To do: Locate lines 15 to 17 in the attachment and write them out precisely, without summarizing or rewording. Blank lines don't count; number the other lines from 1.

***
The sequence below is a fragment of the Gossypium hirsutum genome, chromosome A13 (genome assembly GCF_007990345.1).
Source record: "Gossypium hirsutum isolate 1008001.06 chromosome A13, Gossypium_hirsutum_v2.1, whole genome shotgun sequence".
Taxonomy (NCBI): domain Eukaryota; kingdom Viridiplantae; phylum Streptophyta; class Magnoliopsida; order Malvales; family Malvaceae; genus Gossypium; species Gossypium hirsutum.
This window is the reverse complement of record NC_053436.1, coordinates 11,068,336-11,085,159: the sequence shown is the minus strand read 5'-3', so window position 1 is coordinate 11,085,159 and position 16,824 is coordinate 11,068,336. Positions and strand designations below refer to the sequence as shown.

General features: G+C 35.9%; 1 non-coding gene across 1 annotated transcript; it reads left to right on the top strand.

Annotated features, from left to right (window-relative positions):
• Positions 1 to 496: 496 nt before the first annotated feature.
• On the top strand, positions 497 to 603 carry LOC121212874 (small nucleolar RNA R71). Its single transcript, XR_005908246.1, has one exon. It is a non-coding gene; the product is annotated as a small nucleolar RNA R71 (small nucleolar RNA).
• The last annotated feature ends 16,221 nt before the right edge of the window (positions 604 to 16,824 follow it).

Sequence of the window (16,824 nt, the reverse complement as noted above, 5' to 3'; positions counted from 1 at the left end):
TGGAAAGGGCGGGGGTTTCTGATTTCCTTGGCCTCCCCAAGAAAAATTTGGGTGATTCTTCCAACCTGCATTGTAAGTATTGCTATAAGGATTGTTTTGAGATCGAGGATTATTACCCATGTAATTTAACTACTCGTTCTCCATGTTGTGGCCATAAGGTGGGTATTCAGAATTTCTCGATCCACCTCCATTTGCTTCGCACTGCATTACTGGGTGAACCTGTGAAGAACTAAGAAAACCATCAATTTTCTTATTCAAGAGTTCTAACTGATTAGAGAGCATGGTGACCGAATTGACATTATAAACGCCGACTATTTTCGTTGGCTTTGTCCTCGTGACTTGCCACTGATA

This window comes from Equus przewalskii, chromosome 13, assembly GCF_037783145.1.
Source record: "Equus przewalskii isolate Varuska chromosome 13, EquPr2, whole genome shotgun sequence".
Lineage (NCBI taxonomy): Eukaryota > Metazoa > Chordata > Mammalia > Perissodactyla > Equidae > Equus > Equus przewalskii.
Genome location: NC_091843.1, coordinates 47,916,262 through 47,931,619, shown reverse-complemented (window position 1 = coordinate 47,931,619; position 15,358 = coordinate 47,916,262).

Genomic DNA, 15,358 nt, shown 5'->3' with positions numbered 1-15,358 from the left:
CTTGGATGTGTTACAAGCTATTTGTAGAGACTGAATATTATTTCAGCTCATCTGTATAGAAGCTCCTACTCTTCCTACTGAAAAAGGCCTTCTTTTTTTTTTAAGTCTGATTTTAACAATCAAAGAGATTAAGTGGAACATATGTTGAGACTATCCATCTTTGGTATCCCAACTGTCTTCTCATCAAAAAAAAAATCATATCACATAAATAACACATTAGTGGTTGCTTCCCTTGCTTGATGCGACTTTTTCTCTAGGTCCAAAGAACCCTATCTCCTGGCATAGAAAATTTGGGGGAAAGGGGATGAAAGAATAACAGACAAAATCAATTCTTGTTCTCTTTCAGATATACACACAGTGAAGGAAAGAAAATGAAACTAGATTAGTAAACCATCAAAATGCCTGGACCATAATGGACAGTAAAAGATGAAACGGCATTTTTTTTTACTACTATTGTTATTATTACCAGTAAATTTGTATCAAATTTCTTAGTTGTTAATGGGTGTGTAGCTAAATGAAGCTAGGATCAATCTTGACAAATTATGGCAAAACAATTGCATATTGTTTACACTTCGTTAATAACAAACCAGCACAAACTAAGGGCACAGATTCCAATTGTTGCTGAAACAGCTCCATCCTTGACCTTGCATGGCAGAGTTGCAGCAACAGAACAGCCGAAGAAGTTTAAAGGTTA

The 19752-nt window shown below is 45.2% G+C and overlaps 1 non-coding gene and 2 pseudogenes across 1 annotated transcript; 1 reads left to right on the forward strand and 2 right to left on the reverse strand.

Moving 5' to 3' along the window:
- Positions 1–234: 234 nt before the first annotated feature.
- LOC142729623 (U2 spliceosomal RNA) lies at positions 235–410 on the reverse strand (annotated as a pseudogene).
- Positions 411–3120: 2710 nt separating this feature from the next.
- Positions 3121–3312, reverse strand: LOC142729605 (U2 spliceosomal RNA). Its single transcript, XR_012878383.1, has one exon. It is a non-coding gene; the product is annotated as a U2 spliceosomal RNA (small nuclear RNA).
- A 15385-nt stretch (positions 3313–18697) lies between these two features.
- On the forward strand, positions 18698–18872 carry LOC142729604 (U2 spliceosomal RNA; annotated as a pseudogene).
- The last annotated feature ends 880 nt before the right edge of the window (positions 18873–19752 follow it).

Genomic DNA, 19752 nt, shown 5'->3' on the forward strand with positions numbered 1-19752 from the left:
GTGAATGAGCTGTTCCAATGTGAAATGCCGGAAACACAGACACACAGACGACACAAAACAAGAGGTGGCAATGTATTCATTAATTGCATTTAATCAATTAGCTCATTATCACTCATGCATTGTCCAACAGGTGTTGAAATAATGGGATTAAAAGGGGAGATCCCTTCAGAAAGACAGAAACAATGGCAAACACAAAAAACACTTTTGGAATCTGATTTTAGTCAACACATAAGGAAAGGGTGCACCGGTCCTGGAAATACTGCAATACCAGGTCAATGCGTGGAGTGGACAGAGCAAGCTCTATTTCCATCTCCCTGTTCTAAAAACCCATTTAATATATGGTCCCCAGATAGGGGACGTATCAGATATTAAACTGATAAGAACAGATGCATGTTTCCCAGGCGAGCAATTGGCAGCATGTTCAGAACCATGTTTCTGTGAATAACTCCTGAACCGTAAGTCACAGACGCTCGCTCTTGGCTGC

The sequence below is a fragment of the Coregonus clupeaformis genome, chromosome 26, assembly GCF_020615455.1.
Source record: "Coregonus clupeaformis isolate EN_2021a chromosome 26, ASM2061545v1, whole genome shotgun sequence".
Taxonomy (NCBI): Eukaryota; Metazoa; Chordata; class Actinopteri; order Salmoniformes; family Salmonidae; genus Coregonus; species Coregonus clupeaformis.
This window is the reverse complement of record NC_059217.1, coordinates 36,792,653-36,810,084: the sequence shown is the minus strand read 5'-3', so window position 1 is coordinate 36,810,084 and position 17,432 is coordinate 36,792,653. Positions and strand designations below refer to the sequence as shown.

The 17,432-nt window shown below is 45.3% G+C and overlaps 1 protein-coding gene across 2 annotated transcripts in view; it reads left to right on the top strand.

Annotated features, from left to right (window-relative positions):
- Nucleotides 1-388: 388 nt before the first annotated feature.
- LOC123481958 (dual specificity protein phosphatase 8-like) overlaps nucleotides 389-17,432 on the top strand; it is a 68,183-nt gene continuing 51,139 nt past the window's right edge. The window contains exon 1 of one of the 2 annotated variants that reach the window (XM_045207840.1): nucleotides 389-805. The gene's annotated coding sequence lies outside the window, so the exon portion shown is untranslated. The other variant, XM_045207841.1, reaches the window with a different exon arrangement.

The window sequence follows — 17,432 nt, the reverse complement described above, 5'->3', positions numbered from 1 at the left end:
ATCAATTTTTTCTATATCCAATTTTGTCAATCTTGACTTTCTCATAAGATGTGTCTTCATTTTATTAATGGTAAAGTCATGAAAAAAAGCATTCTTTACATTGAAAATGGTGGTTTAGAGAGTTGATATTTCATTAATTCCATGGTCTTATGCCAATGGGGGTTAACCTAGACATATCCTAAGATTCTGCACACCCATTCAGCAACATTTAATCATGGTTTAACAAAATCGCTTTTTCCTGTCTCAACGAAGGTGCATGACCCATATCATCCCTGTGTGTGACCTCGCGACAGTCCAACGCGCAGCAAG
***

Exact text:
Genome location: NC_091843.1, coordinates 47,916,262 through 47,931,619, shown reverse-complemented (window position 1 = coordinate 47,931,619; position 15,358 = coordinate 47,916,262).

Genomic DNA, 15,358 nt, shown 5'->3' with positions numbered 1-15,358 from the left:
CTTGGATGTGTTACAAGCTATTTGTAGAGACTGAATATTATTTCAGCTCATCTGTATAGAAGCTCCTACTCTTCCTACTGAAAAAGGCCTTCTTTTTTTTTTAAGTCTGATTTTAACAATCAAAGAGATTAAGTGGAACATATGTTGAGACTATCCATCTTTGGTATCCCAACTGTCTTCTCATCAAAAAAAAAATCATATCACATAAATAACACATTAGTGGTTGCTTCCCTTGCTTGATGCGACTTTTTCTCTAGGTCCAAAGAACCCTATCTCCTGGCATAGAAAATTTGGGGGAAAGGGGATGAAAGAATAACAGACAAAATCAATTCTTGTTCTCTTTCAGATATACACACAGTGAAGGAAAGAAAATGAAACTAGATTAGTAAACCATCAAAATGCCTGGACCATAATGGACAGTAAAAGATGAAACGGCATTTTTTTTTACTACTATTGTTATTATTACCAGTAAATTTGTATCAAATTTCTTAGTTGTTAATGGGTGTGTAGCTAAATGAAGCTAGGATCAATCTTGACAAATTATGGCAAAACAATTGCATATTGTTTACACTTCGTTAATAACAAACCAGCACAAACTAAGGGCACAGATTCCAATTGTTGCTGAAACAGCTCCATCCTTGACCTTGCATGGCAGAGTTGCAGCAACAGAACAGCCGAAGAAGTTTAAAGGTTA